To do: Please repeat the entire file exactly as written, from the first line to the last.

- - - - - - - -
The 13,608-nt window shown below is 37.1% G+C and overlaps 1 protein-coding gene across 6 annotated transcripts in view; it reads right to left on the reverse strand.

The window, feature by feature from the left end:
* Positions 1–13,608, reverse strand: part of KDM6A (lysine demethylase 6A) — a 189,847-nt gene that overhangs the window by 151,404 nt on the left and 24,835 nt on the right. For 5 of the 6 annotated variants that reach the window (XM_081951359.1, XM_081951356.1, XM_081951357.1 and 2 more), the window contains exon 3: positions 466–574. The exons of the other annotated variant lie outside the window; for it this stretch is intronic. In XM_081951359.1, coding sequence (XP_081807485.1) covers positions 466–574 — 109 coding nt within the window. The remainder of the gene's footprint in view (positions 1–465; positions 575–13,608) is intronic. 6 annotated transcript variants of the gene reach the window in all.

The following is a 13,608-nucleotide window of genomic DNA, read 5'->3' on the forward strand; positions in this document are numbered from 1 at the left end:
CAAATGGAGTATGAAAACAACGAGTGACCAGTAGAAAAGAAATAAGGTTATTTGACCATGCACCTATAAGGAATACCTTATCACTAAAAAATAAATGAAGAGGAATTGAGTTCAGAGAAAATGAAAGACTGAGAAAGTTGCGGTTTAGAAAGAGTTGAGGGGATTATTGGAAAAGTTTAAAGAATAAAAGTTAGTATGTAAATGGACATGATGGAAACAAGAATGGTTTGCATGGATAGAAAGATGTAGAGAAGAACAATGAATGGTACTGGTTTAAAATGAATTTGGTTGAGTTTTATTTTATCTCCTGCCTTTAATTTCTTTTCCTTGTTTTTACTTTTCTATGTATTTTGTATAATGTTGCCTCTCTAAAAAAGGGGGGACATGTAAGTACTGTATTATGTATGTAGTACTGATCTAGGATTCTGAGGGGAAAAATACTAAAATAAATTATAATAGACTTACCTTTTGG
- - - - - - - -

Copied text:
The 13,608-nt window shown below is 37.1% G+C and overlaps 1 protein-coding gene across 6 annotated transcripts in view; it reads right to left on the reverse strand.

The window, feature by feature from the left end:
* Positions 1–13,608, reverse strand: part of KDM6A (lysine demethylase 6A) — a 189,847-nt gene that overhangs the window by 151,404 nt on the left and 24,835 nt on the right. For 5 of the 6 annotated variants that reach the window (XM_081951359.1, XM_081951356.1, XM_081951357.1 and 2 more), the window contains exon 3: positions 466–574. The exons of the other annotated variant lie outside the window; for it this stretch is intronic. In XM_081951359.1, coding sequence (XP_081807485.1) covers positions 466–574 — 109 coding nt within the window. The remainder of the gene's footprint in view (positions 1–465; positions 575–13,608) is intronic. 6 annotated transcript variants of the gene reach the window in all.

The following is a 13,608-nucleotide window of genomic DNA, read 5'->3' on the forward strand; positions in this document are numbered from 1 at the left end:
CAAATGGAGTATGAAAACAACGAGTGACCAGTAGAAAAGAAATAAGGTTATTTGACCATGCACCTATAAGGAATACCTTATCACTAAAAAATAAATGAAGAGGAATTGAGTTCAGAGAAAATGAAAGACTGAGAAAGTTGCGGTTTAGAAAGAGTTGAGGGGATTATTGGAAAAGTTTAAAGAATAAAAGTTAGTATGTAAATGGACATGATGGAAACAAGAATGGTTTGCATGGATAGAAAGATGTAGAGAAGAACAATGAATGGTACTGGTTTAAAATGAATTTGGTTGAGTTTTATTTTATCTCCTGCCTTTAATTTCTTTTCCTTGTTTTTACTTTTCTATGTATTTTGTATAATGTTGCCTCTCTAAAAAAGGGGGGACATGTAAGTACTGTATTATGTATGTAGTACTGATCTAGGATTCTGAGGGGAAAAATACTAAAATAAATTATAATAGACTTACCTTTTGG